Native IPv6 hosts discover the IPv6 routers on their network via multicast messages (they send a Router Solicitation message to the multicast address fe02:2 which stands for link-local scope, all routers, and is subscribed to by all routers on that link). Routers that receive this message respond with a Router Advertisement message to the host. But… on an IPv4 network there’s no way for hosts to discover an IPv6 router – unless they use IPv4 multicast as some transition technologies tend to do, something that may not always be possible – so what we need is for a way to specify the router address to hosts directly. This is what the isatap.<dnssuffix> address is supposed to be. It is an ISATAP router that will help hosts with auto-configuring as well as routing to other IPv6 networks. Hosts contact this router by sending Router Solicitation messages to this unicast address, and the router will respond.

The isatap.<dnssuffix> name is only one way of specifying the ISATAP router address. (The isatap.<dnssuffix> name can be resolved using DNS, the hosts file, or NetBIOS). Other ways are to specify the router address are directly via PowerShell, netsh, or GPOs.

Turning on ISATAP is a very easy process. Consider the network below:

IPv6-ISATAP

WIN-DC01, WIN-DC02, and WIN-GW01 are IPv6 enabled machines Windows Server machines. They have both IPv4 and IPv6 addresses, but the IPv4 addresses don’t matter as I want clients to connect to these servers via IPv6. WIN-CLIENT03 and WIN-CLIENT12 are Windows 8 and Windows 7 machines. They are in a separate IPv4 only network, connecting to the main network through a router. The fact that they are in a separate network doesn’t matter. I just put them in a separate network to illustrate something later.

I want WIN-CLIENT03 and WIN-CLIENT12 to connect to WIN-DC01 and WIN-DC02 through IPv6. Currently they can connect via IPv4 but soon the servers will be IPv6 only and I want to ensure everything works well over IPv6. As this is a temporary situation I will use ISATAP to ensure the clients can connect to the servers until the permanent solution is ready. Here’s what I have to do:

  1. Decide a machine that will act as the ISATAP router (any Windows Server would do; you can use Linux too). The ISATAP router will have a virtual ISATAP interface created on it. If the idea is to have ISATAP hosts connect to an IPv6 network then the router must have an IPv6 interface too on which it will send and receive IPv6 packets. On the other hand if hosts won’t be connecting to any IPv6 network and all you need is automatic configuring then the IPv6 interface is not needed.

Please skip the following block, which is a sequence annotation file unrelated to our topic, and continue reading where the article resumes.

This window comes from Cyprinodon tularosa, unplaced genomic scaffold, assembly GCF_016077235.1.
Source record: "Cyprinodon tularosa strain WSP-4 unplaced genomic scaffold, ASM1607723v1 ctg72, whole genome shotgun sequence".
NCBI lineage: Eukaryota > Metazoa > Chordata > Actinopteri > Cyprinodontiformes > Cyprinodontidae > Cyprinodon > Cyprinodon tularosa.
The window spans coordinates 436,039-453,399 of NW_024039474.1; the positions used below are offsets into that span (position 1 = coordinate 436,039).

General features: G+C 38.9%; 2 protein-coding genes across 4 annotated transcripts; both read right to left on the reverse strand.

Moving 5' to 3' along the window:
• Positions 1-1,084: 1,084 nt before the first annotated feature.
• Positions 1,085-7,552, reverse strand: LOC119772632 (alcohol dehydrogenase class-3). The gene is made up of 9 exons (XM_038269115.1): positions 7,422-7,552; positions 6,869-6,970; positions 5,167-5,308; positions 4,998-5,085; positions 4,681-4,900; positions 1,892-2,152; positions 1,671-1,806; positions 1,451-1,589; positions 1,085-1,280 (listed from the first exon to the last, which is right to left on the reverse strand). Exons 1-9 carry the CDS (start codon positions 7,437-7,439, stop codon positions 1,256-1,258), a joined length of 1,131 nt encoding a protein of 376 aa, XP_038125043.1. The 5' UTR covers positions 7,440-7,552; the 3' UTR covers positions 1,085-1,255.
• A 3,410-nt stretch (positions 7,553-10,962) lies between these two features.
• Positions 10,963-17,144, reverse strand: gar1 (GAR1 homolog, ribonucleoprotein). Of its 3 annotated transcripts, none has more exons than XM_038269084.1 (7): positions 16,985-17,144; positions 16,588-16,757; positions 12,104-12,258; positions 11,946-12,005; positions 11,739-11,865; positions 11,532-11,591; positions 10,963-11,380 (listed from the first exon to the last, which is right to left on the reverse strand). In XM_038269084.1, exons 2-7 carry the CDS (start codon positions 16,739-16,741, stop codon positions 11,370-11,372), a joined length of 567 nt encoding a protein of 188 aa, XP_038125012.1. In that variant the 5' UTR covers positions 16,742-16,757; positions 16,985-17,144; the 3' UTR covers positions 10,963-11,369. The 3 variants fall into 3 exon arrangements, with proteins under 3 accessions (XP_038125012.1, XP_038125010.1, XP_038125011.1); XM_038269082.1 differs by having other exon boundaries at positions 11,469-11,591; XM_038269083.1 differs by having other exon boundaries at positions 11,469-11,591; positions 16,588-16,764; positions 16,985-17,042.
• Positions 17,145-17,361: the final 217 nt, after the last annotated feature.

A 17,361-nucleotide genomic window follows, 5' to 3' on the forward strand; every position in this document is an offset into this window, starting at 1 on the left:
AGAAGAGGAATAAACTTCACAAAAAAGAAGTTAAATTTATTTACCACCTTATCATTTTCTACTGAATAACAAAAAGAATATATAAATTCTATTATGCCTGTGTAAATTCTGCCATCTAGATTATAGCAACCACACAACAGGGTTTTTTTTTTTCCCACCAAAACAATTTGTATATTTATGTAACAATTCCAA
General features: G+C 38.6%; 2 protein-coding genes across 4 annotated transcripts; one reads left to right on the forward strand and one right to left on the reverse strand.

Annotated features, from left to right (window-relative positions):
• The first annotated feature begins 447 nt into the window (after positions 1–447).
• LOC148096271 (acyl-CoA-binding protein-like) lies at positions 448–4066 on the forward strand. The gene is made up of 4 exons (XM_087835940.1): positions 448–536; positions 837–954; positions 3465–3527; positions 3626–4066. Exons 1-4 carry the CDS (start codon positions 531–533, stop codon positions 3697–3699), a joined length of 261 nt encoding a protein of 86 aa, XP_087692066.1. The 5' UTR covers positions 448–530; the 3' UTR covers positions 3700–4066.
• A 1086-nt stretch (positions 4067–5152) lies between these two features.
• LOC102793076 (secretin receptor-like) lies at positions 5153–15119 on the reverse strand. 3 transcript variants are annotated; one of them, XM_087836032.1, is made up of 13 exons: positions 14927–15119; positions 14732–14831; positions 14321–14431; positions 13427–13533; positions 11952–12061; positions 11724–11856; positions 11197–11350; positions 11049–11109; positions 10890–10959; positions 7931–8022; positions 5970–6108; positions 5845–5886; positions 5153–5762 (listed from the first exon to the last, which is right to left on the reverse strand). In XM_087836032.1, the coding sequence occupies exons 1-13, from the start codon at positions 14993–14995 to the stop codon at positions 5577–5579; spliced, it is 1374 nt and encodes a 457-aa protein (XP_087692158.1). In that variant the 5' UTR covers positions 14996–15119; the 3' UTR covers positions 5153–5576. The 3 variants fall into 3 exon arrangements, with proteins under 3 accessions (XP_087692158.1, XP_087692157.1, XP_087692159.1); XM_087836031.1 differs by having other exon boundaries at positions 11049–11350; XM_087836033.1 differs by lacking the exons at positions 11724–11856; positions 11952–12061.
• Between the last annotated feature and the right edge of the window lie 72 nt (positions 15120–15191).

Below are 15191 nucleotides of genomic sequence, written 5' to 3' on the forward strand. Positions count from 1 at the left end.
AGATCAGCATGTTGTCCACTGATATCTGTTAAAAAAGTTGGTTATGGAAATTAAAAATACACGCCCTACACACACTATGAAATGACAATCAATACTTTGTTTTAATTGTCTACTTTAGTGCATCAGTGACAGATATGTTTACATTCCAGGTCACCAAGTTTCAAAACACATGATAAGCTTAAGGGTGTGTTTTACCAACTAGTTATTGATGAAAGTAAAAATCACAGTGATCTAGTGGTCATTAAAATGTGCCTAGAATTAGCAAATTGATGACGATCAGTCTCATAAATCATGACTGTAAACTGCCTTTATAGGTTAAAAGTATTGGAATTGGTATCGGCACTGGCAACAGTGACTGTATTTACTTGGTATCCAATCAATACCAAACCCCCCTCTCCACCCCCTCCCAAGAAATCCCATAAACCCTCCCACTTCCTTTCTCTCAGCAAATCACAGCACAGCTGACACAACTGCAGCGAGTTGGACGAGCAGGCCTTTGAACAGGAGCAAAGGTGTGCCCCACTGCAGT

I chose WIN-GW01 as my ISATAP router. Note that it’s in a separate network from the clients but that doesn’t matter.

  2. Name this machine isatap.<dnssuffix> (or assign it as a CNAME via DNS or as as additional name via the hosts file). Alternatively set this machine as an ISATAP router for itself – via PowerShell, netsh, or GPOs.

    I used netsh:

    This enables ISATAP on WIN-GW01. It is still not ready as an ISATAP router, that will be done in the next step.

  3. To configure WIN-GW01 as an ISATAP router I have to enable advertising on the ISATAP virtual interface. Optionally, if I want the clients connecting to it to have a global or unique local prefix, I can configure one.

    fdcc:7c4e:3651::/48 is a unique local prefix. 2002 is a subnet I assigned for ISATAP hosts.

    WIN-GW01 is now ready as an ISATAP router. That’s it!

    Here’s the output of ifconfig for the ISATAP interface:

    Notice it has a link-local address – which would be the only address if I hadn’t specified a unique-local prefix – and also a unique-local address. Both have the IPv4 address embedded in it.

  4. Optionally: Since WIN-GW01 has an IPv6 and ISATAP interface, I can enable routing between them and also advertise WIN-GW01 as the default router for the ISATAP hosts connecting to this.

    On WIN-GW01, I do the following:

    The first command enables routing on the 10.50.0.0/24 interface. The second command enables routing on the ISATAP interface. Lastly, I advertise to hosts on the ISATAP network that WIN-GW01 is the default router:

  5. All that’s left to be done now is to enable ISATAP on the clients. One can use DNS, GPOs, PowerShell, or netsh. I went with netsh. The command is same as that on the ISATAP router:

    Here’s the output of ifconfig for the ISATAP interface on one of the clients:

    It has picked up a unique-local ISATAP address, auto-configured a link-local ISATAP address, and is correctly pointing to the ISATAP interface of WIN-GW01 as the default router. The unique-local address would have also registered with DNS (this is why I created unique-local addresses).

  6. And that’s it. Let’s test IPv6 connectivity via ping:

    Here’s the IPv6 routing table on the client: